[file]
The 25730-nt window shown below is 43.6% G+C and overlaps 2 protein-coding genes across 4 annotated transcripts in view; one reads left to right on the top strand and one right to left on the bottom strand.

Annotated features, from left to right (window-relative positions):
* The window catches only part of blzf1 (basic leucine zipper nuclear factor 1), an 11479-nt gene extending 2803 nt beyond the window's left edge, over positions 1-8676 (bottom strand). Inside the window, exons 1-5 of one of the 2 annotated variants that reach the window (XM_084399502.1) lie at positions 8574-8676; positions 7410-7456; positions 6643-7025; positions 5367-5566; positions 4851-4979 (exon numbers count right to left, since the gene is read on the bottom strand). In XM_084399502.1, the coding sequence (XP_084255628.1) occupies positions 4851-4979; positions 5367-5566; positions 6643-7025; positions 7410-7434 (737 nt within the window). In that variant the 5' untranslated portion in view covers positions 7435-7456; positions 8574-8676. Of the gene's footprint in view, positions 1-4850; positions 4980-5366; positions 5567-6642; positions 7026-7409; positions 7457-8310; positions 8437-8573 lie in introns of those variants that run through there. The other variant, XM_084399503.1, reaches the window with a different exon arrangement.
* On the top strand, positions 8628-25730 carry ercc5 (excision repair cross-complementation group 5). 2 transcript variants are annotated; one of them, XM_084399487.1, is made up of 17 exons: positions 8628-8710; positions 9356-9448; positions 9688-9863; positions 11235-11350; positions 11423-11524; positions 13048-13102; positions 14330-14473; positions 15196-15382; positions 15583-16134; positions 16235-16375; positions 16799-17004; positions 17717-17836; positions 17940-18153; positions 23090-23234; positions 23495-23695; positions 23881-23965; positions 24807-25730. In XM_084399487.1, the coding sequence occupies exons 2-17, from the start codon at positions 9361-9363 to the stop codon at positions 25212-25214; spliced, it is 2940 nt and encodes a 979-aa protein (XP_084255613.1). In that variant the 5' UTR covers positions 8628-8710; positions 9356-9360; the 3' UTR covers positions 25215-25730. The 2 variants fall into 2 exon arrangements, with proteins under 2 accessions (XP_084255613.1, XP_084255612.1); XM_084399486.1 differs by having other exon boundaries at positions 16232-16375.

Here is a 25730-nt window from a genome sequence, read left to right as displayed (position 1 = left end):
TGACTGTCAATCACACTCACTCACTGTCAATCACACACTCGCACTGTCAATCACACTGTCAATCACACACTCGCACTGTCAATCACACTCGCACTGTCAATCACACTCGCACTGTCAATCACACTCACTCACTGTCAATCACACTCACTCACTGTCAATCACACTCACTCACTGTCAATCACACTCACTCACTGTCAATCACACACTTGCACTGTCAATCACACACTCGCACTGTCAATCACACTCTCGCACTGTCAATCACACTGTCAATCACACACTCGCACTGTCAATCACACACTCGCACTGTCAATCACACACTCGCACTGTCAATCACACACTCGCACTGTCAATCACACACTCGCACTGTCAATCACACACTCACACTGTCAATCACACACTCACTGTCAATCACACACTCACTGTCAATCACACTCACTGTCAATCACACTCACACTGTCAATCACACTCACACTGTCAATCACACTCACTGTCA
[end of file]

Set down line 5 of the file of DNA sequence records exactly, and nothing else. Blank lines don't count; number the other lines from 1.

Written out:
Here is a 25730-nt window from a genome sequence, read left to right as displayed (position 1 = left end):